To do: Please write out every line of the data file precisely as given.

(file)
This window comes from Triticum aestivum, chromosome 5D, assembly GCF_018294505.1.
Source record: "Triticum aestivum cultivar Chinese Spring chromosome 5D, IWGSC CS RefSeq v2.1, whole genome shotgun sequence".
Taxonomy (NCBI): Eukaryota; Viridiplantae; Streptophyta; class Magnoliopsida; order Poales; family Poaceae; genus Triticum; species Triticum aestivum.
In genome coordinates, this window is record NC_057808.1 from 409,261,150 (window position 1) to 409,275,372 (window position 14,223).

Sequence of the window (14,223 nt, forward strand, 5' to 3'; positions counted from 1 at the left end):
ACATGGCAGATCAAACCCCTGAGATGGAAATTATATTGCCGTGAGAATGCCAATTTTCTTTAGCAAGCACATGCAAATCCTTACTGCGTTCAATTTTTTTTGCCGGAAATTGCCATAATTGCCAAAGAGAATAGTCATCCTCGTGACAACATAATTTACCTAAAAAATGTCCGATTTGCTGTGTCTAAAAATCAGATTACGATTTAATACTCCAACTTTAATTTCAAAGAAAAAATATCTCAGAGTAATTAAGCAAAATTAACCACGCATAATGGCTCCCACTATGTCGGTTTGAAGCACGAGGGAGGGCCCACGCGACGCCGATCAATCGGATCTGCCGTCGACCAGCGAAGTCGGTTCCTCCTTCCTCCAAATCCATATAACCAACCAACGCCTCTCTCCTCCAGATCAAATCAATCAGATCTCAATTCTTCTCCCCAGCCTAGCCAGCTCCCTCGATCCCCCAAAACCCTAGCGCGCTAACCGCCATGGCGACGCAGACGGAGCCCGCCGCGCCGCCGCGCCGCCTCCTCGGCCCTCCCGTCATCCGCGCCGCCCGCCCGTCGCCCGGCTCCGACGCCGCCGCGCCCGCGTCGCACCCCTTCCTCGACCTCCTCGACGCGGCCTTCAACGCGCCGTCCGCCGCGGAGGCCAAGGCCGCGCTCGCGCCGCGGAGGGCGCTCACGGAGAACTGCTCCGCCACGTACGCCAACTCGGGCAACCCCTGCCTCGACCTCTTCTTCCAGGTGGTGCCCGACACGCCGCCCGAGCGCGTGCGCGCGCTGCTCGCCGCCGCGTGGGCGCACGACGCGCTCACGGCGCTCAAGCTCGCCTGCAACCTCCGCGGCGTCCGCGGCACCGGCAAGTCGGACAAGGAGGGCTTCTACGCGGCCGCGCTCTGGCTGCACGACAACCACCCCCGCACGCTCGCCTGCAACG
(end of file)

This window comes from Triticum aestivum, chromosome 5D, assembly GCF_018294505.1.
Source record: "Triticum aestivum cultivar Chinese Spring chromosome 5D, IWGSC CS RefSeq v2.1, whole genome shotgun sequence".
Taxonomy (NCBI): Eukaryota; Viridiplantae; Streptophyta; class Magnoliopsida; order Poales; family Poaceae; genus Triticum; species Triticum aestivum.
In genome coordinates, this window is record NC_057808.1 from 409,261,150 (window position 1) to 409,275,372 (window position 14,223).

Sequence of the window (14,223 nt, forward strand, 5' to 3'; positions counted from 1 at the left end):
ACATGGCAGATCAAACCCCTGAGATGGAAATTATATTGCCGTGAGAATGCCAATTTTCTTTAGCAAGCACATGCAAATCCTTACTGCGTTCAATTTTTTTTGCCGGAAATTGCCATAATTGCCAAAGAGAATAGTCATCCTCGTGACAACATAATTTACCTAAAAAATGTCCGATTTGCTGTGTCTAAAAATCAGATTACGATTTAATACTCCAACTTTAATTTCAAAGAAAAAATATCTCAGAGTAATTAAGCAAAATTAACCACGCATAATGGCTCCCACTATGTCGGTTTGAAGCACGAGGGAGGGCCCACGCGACGCCGATCAATCGGATCTGCCGTCGACCAGCGAAGTCGGTTCCTCCTTCCTCCAAATCCATATAACCAACCAACGCCTCTCTCCTCCAGATCAAATCAATCAGATCTCAATTCTTCTCCCCAGCCTAGCCAGCTCCCTCGATCCCCCAAAACCCTAGCGCGCTAACCGCCATGGCGACGCAGACGGAGCCCGCCGCGCCGCCGCGCCGCCTCCTCGGCCCTCCCGTCATCCGCGCCGCCCGCCCGTCGCCCGGCTCCGACGCCGCCGCGCCCGCGTCGCACCCCTTCCTCGACCTCCTCGACGCGGCCTTCAACGCGCCGTCCGCCGCGGAGGCCAAGGCCGCGCTCGCGCCGCGGAGGGCGCTCACGGAGAACTGCTCCGCCACGTACGCCAACTCGGGCAACCCCTGCCTCGACCTCTTCTTCCAGGTGGTGCCCGACACGCCGCCCGAGCGCGTGCGCGCGCTGCTCGCCGCCGCGTGGGCGCACGACGCGCTCACGGCGCTCAAGCTCGCCTGCAACCTCCGCGGCGTCCGCGGCACCGGCAAGTCGGACAAGGAGGGCTTCTACGCGGCCGCGCTCTGGCTGCACGACAACCACCCCCGCACGCTCGCCTGCAACG